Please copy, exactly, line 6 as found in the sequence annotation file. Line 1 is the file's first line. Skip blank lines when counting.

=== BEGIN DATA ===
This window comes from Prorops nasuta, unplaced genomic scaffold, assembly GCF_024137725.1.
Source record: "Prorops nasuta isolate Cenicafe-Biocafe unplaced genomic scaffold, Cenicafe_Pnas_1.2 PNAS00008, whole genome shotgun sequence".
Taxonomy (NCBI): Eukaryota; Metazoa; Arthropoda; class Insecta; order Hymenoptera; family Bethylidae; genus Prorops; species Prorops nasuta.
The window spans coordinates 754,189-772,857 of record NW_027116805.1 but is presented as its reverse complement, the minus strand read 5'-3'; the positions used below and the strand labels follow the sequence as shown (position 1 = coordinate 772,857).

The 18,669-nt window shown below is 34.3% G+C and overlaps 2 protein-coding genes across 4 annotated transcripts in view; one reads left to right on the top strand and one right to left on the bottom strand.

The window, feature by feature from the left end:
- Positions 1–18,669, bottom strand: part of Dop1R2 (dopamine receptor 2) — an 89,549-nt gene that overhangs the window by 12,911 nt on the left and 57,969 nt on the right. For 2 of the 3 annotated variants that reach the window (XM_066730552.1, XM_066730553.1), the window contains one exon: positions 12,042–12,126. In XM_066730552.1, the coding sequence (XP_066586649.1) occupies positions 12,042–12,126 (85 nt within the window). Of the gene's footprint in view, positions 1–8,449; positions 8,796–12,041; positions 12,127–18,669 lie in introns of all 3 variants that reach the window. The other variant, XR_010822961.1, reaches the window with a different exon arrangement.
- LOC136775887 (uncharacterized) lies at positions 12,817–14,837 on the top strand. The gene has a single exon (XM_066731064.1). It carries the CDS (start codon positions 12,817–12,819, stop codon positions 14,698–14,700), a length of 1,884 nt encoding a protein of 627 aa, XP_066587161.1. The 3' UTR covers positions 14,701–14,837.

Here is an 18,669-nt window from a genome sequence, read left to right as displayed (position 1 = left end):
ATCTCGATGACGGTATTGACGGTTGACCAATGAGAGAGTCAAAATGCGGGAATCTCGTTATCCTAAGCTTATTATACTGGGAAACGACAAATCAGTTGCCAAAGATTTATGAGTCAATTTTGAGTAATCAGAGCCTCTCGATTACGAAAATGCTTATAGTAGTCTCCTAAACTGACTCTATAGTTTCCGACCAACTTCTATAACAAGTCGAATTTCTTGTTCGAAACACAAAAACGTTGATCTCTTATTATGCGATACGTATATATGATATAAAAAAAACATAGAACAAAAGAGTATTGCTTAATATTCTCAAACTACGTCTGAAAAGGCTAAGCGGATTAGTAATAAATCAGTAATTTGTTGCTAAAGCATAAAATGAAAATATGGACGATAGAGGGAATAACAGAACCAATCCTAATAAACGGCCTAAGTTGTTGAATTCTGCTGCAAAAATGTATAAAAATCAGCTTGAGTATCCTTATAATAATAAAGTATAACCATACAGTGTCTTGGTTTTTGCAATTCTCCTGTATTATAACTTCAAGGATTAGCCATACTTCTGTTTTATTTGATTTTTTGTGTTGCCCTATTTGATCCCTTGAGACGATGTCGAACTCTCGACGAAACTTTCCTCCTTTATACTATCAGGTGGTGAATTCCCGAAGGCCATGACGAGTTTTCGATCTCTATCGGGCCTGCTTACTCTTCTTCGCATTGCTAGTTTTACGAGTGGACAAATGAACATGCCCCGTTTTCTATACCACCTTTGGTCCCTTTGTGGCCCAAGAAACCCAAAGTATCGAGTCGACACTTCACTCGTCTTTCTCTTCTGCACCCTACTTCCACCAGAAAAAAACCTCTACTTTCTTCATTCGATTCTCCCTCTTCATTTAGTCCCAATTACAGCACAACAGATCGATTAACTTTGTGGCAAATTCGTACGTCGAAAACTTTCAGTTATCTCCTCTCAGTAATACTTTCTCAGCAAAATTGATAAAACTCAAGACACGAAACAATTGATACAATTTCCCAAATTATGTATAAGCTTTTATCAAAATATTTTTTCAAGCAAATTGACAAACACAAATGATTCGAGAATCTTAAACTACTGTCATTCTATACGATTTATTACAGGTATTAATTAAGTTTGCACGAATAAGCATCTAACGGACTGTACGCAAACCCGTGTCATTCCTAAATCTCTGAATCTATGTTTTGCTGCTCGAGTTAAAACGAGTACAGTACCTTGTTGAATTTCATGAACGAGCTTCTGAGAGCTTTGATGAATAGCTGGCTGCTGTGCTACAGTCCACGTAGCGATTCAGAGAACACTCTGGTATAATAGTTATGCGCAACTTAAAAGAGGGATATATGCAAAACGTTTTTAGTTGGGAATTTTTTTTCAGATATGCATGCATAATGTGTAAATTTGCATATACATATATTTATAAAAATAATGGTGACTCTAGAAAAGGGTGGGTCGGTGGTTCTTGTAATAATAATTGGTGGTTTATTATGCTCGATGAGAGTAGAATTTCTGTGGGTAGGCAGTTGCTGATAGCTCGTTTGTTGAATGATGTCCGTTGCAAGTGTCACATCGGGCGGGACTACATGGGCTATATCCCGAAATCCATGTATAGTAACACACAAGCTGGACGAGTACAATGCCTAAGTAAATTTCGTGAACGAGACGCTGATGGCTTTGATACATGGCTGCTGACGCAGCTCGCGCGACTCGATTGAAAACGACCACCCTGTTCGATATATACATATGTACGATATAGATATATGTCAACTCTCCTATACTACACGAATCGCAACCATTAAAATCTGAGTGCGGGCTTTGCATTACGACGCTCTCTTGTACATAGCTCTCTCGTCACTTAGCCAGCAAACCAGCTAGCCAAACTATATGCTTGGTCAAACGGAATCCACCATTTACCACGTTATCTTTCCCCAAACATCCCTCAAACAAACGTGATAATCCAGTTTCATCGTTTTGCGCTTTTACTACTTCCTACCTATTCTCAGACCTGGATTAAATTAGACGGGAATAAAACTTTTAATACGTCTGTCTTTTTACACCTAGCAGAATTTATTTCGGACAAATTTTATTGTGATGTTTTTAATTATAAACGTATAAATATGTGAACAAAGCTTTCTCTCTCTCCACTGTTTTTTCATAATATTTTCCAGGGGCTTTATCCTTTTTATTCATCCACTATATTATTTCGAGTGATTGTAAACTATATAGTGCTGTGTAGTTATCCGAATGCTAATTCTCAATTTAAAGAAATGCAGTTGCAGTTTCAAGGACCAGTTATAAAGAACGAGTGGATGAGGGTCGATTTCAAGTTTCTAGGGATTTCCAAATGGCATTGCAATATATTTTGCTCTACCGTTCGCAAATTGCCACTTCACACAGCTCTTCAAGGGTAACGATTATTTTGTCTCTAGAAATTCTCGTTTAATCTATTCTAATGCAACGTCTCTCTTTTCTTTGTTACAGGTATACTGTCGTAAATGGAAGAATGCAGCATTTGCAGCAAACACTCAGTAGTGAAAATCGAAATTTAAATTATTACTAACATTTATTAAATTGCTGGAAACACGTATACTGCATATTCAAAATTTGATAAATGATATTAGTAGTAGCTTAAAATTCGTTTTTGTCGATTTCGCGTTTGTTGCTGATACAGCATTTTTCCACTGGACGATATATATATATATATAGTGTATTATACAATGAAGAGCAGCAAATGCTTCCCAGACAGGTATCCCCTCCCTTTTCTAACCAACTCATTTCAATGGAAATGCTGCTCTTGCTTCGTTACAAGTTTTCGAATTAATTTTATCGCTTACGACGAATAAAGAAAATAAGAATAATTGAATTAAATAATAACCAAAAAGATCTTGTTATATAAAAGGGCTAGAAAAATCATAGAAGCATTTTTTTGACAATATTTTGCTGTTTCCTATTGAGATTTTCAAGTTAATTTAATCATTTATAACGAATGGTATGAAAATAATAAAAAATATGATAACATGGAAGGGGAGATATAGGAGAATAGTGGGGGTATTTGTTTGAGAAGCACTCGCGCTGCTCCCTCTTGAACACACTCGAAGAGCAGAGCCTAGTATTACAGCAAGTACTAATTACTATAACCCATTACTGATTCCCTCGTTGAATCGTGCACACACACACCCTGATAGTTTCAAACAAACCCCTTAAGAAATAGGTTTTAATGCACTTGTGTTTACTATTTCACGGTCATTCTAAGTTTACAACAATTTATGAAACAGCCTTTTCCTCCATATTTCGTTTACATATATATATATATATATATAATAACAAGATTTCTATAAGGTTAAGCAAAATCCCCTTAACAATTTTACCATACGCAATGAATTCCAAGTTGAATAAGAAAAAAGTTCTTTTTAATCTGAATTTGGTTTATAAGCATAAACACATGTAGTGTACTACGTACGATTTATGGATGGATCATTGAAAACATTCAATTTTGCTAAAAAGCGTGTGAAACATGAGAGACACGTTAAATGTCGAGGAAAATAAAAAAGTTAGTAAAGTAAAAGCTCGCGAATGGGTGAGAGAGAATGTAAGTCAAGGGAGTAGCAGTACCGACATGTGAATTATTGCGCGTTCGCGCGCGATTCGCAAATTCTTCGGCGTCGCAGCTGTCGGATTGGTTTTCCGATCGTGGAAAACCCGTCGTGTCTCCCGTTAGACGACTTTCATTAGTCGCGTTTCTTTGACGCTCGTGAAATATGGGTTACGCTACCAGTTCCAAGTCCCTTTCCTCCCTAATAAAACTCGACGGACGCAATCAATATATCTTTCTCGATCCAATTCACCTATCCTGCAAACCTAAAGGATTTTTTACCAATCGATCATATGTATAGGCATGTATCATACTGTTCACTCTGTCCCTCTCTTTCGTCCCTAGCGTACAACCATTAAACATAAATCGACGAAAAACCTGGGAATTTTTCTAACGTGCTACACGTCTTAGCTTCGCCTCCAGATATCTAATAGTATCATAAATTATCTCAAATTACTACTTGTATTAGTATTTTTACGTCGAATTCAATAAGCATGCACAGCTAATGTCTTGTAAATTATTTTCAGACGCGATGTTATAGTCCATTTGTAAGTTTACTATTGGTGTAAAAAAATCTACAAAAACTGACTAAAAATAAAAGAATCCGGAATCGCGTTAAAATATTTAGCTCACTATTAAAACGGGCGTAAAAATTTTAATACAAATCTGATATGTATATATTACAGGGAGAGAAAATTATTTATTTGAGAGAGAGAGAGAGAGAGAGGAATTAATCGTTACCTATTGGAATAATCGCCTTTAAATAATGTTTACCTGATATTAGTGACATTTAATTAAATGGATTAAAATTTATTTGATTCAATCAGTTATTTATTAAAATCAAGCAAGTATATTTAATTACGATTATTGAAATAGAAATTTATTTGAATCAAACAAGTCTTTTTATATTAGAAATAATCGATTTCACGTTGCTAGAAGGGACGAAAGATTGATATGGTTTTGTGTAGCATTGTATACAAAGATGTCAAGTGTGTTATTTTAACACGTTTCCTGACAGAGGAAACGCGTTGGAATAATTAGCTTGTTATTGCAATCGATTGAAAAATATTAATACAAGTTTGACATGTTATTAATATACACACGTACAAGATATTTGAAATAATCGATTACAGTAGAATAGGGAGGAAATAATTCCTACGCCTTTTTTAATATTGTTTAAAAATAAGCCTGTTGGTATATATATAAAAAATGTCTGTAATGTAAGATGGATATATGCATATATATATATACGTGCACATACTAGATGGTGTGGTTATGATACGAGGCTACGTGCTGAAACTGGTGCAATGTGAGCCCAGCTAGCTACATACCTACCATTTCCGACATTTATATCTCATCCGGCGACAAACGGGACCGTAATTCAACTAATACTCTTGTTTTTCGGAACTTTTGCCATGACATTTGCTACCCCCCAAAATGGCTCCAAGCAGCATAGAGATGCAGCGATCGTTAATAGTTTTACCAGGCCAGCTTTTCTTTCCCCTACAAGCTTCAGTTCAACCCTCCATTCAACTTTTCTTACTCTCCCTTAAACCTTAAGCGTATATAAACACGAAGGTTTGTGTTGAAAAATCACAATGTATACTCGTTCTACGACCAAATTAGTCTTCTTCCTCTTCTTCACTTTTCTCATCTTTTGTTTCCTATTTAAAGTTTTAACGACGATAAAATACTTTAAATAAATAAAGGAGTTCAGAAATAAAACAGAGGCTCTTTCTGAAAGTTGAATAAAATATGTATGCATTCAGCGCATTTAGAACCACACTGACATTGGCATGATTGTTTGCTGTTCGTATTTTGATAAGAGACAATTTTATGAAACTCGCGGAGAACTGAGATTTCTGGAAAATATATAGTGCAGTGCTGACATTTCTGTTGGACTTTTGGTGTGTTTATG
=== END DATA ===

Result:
The window, feature by feature from the left end: